WINNIPEG School Division homeowners are looking at a 6.8 per cent increase in education property taxes.
That's $72 on an average home assessed at a value of $149,000, finance chairwoman Cathy Collins said Wednesday afternoon.
The draft budget of $367.8 million is "status quo, pretty much," Collins said. "We're just trying to preserve what we had."
Collins said the division qualified for only a 0.6 per cent increase in provincial operating grants. "Last year we were flat" at no increase, she noted.
Trustees want to avoid digging into reserves to reduce the tax hit, having only 1.5 per cent of revenues left in the division's surplus.
The division has found $2.6 million in savings in administration and its online and phone systems, but wants to improve its math resources for students, Collins said.
"We're making some investments in trying to improve our online math," responding to parents' calls for any help with math the division can give their kids, she said.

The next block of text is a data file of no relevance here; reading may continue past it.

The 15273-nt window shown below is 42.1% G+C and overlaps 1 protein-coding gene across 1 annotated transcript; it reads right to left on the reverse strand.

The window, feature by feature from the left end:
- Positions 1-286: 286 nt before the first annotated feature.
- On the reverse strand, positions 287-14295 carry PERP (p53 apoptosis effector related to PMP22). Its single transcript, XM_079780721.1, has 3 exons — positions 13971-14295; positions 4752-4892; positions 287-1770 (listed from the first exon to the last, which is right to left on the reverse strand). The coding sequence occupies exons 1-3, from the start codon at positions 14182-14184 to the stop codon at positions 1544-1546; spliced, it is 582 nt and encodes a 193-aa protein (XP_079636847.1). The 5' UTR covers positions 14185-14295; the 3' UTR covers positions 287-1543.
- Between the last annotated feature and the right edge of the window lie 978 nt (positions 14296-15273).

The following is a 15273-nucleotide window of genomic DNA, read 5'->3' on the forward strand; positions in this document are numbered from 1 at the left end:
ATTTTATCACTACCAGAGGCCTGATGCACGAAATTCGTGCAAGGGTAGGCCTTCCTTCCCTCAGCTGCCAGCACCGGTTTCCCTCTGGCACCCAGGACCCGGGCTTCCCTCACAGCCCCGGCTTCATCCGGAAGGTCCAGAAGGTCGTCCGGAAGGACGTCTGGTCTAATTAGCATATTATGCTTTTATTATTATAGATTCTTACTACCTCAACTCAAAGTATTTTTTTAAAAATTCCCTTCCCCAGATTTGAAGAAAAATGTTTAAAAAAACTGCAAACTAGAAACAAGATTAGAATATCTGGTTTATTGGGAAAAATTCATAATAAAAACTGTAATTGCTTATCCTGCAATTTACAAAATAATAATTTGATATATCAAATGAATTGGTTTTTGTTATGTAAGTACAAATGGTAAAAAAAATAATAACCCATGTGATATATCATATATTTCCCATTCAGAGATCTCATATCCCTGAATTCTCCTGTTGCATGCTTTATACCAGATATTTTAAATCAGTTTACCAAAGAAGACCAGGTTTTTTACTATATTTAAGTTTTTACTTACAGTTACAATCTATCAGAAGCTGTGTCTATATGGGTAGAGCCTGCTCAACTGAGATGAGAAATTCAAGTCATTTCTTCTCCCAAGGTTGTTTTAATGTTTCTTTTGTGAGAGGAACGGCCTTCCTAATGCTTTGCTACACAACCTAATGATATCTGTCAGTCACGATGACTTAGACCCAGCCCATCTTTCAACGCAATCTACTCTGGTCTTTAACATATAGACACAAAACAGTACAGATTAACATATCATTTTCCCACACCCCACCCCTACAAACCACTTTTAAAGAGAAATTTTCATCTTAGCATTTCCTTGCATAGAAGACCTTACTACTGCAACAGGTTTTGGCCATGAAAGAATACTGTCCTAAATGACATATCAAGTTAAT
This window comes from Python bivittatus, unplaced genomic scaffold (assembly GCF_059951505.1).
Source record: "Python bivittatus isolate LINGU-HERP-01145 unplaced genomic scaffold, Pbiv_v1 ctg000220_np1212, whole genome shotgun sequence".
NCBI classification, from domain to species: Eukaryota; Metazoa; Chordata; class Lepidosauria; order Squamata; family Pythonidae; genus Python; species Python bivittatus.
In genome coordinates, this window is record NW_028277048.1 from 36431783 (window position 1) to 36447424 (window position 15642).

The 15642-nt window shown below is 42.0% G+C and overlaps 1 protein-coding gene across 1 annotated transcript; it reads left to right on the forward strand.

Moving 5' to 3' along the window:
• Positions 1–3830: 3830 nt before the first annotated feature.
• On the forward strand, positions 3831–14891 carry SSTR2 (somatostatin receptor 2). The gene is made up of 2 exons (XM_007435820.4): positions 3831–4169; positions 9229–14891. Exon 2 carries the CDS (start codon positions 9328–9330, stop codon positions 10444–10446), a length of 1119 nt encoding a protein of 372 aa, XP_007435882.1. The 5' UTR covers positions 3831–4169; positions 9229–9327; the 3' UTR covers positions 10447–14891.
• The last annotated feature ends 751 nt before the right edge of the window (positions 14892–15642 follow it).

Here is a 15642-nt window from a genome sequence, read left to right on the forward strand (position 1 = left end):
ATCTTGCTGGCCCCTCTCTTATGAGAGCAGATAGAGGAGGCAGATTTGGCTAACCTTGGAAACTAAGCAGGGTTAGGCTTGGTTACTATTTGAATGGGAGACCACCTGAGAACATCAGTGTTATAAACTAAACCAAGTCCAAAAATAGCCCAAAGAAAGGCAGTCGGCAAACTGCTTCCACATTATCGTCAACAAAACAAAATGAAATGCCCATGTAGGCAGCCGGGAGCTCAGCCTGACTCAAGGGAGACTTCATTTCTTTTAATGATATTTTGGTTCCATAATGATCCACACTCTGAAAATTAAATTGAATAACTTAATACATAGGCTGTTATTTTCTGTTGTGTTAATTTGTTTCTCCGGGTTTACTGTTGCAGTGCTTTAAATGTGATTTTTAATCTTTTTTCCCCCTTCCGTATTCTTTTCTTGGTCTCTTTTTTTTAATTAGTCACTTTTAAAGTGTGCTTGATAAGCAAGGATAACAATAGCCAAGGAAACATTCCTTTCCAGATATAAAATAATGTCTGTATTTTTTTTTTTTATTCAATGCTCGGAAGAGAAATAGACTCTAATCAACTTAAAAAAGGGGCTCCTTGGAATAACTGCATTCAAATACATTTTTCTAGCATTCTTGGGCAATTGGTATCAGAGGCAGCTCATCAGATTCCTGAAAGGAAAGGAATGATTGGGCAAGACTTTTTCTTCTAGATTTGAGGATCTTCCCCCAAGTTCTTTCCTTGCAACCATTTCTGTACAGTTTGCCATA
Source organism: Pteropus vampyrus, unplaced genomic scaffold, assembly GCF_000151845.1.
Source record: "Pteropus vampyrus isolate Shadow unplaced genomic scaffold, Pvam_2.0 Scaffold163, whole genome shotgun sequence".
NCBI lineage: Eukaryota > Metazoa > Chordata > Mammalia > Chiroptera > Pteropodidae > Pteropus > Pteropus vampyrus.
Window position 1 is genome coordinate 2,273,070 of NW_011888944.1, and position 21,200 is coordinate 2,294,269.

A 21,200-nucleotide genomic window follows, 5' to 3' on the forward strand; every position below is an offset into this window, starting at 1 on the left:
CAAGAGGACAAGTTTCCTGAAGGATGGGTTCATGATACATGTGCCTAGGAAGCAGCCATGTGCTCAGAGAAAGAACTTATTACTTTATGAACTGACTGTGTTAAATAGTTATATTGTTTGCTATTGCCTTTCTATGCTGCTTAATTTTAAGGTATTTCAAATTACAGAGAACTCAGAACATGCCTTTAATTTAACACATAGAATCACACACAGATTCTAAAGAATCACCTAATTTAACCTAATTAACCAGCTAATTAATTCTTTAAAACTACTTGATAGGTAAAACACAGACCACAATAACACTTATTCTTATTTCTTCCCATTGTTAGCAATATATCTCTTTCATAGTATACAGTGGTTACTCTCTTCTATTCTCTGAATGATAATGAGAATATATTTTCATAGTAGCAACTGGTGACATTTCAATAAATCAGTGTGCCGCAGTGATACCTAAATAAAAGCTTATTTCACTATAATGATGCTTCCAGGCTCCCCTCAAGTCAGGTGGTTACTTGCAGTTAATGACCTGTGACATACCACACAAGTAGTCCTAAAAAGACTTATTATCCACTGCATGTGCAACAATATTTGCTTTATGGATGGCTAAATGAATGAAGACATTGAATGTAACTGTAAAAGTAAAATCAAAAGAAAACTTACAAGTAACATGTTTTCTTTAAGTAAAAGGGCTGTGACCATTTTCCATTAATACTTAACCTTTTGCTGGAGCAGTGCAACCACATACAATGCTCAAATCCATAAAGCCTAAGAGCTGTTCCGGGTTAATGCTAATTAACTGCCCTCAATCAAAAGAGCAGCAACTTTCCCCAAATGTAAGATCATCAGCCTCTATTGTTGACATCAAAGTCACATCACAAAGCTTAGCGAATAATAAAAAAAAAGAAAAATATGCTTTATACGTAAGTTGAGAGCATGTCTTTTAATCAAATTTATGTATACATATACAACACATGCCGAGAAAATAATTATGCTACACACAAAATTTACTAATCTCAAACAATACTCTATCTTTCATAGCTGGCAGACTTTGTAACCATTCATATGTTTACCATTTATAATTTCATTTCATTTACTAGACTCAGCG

"We want to talk to the public about staggering bus times. We could save about $500,000" by operating fewer buses, but on more than one route, she said. Some other divisions have cut spending that way.
The division is maintaining its nursery program, financed entirely by property taxes, and is employing the same number of teachers despite a slight drop in enrolment, Collins said.
Trustees will hold a public budget forum Feb. 25 at 7 p.m. at the school board office and will likely pass the budget March 4.
Education Minister Nancy Allan announced funding increases of $27.2 million last week, or 2.3 per cent, in the province's share of funding public education.
However, 16 divisions will receive no increase over last year.
Because the cost of operating public schools has been rising by $65 million to $75 million each year, school boards face a choice of increasing education property taxes or making significant cuts to jobs, programs and services.
School boards must set their budgets by March 15.